What’s leaving Criterion at the end of March

At the end of every month, the Criterion Channel removes a selection of films from their catalogue. These ones will disappear on April 1.

Full recommendations

A Nosferatu (1922)

Forget about sexy vampires; the first film version of Dracula doesn’t have one. This unauthorized rip-off got the filmmakers in legal trouble, where Max Schreck played Count “Orlok” as a reptilian predator in vaguely human form. This 1922 silent isn’t the scariest monster movie ever made, but it just might be the creepiest. Not to be confused with Werner Herzog’s 1979 remake. Read my Blu-ray review.

A- Man Hunt (1941)

Fritz Lang created this tight and suspenseful thriller set just before World War II (and made just before America entered the war). Walter Pidgeon plays a wealthy big game hunter who may or may not want to kill Hitler – just for the sport of it. Soon the Nazis and Scotland Yard are both going after him. George Sanders and John Carradine play the evil Nazis, and Joan Bennett plays the young woman who falls in love with him.

A- Mayor (2020)

Running a large, modern city is difficult enough; it’s much harder when you’re occupied. This documentary follows Musa Hadid, the mayor of Ramallah – a large Palestinian city where Christians and Muslims mingle peacefully. At first, Hadid struggles like any other mayor – getting new doors for a school or setting up the city’s Christmas tree. But few mayors deal with settlers shooting at citizens, while the Israeli government won’t allow them to build a much-needed sewage plant. Then President Trump formally recognized Jerusalem as the capital of Israel, and everything goes crazy. The film climaxes with a one-sided battle as Israeli soldiers storm into the city shooting gas and brandishing guns. A powerful doc about trying to have a normal life under occupation.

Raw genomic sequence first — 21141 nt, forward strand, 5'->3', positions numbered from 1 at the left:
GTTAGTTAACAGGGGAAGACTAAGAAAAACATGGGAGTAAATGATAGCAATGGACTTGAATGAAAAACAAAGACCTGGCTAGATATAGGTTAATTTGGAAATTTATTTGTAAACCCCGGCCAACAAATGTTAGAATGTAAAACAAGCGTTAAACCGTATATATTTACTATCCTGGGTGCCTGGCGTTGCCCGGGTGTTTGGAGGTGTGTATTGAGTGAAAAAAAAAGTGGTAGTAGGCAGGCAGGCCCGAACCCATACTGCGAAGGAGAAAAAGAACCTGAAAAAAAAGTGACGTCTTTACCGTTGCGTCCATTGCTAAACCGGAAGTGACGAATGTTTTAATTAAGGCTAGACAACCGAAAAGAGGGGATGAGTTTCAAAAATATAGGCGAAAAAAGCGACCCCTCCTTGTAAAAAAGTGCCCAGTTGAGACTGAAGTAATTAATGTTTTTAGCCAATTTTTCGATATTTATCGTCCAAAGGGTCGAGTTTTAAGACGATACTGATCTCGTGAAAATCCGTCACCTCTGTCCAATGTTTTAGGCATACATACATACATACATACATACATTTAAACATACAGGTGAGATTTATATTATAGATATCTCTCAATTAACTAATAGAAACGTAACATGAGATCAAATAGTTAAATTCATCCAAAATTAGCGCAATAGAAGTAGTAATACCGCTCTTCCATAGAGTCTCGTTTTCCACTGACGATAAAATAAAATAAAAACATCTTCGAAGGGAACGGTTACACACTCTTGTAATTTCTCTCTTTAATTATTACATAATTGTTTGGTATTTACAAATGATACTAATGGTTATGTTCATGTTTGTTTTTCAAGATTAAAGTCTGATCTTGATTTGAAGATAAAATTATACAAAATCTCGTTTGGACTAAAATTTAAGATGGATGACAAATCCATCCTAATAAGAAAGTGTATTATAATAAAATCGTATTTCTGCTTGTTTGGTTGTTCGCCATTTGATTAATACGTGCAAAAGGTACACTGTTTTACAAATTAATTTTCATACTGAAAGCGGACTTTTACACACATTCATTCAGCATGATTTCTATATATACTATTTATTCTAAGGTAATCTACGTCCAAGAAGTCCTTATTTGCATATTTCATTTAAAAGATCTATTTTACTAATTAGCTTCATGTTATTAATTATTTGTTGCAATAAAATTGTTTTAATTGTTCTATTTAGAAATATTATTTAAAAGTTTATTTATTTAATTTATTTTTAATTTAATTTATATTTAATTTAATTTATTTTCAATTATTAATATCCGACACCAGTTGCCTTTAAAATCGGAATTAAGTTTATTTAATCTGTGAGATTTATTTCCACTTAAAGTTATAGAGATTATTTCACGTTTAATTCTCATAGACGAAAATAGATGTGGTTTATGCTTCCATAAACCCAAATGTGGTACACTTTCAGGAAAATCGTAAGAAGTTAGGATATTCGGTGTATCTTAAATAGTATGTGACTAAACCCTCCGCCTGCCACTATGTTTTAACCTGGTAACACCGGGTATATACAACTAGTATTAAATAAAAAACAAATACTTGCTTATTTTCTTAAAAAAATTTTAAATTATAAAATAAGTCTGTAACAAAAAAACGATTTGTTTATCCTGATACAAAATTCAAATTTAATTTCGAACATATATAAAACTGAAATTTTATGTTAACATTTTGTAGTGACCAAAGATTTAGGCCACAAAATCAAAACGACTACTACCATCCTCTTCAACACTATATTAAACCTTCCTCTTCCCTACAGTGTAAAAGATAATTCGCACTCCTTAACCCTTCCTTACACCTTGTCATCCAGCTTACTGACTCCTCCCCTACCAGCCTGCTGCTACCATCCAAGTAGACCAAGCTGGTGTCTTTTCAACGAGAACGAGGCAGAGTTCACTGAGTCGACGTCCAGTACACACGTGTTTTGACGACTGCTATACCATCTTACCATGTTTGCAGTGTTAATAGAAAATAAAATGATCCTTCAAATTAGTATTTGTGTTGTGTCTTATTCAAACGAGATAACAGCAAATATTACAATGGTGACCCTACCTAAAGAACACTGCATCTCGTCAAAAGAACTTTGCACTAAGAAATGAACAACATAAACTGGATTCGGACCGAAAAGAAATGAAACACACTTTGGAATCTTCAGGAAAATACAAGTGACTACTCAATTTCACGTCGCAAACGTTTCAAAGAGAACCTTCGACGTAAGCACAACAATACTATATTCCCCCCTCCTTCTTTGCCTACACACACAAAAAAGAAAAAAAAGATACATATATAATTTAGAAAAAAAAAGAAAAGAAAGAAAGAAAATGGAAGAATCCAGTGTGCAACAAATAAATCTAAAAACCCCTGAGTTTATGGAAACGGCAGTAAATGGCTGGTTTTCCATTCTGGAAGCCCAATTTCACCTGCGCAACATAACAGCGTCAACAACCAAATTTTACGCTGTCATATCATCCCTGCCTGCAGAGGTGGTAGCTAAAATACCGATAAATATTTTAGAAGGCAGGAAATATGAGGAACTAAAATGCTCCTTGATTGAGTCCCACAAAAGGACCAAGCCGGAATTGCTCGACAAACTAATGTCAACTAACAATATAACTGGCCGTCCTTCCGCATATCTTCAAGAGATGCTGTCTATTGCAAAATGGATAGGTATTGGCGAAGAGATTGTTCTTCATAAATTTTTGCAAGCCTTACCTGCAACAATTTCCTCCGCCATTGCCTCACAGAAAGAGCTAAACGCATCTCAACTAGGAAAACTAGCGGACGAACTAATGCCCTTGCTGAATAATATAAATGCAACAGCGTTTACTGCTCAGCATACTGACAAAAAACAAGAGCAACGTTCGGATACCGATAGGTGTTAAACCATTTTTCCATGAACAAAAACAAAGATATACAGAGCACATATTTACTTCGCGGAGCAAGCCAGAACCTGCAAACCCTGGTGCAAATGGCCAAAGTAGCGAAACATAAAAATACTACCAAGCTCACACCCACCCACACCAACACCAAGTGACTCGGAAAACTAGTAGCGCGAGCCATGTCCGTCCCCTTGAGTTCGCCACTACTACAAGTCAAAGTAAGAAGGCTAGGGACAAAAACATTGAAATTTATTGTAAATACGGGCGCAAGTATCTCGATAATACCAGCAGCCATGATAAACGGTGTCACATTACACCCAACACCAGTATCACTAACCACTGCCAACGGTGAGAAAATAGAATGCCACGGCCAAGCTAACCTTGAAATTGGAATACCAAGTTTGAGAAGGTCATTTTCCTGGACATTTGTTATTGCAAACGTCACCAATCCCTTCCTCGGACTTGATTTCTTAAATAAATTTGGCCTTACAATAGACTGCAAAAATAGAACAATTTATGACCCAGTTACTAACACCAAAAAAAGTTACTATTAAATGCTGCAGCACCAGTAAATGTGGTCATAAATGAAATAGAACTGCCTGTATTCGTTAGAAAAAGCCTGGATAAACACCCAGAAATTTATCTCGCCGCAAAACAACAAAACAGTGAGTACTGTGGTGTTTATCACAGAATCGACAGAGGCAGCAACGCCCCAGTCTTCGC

B+ A Girl Walks Home Alone at Night (2014)

A vampire haunts Tehran. But she’s a nice vampire, and rarely attacks people who don’t deserve it. She travels on foot – or sometimes on a skateboard. Ana Lily Amirpour’s debut feature, filmed in black and white, has an atmosphere all its own. Strange cinematic and musical riffs, along with a very loose story, make for a unique but entertaining experience. And no, this isn’t really an Iranian movie; it was made in California.

D Nude on the Moon (1961)
If you ever wondered what nudie movies of the early ’60s were like, here’s you chance. Two men go to the Moon (one of them has some extra cash) and discover something like a nudist camp. Don’t expect any real erotica. But if you like cheap, awful movies, give it a try.

Other films probably worth watching

Here are other films that will disappear on March 31.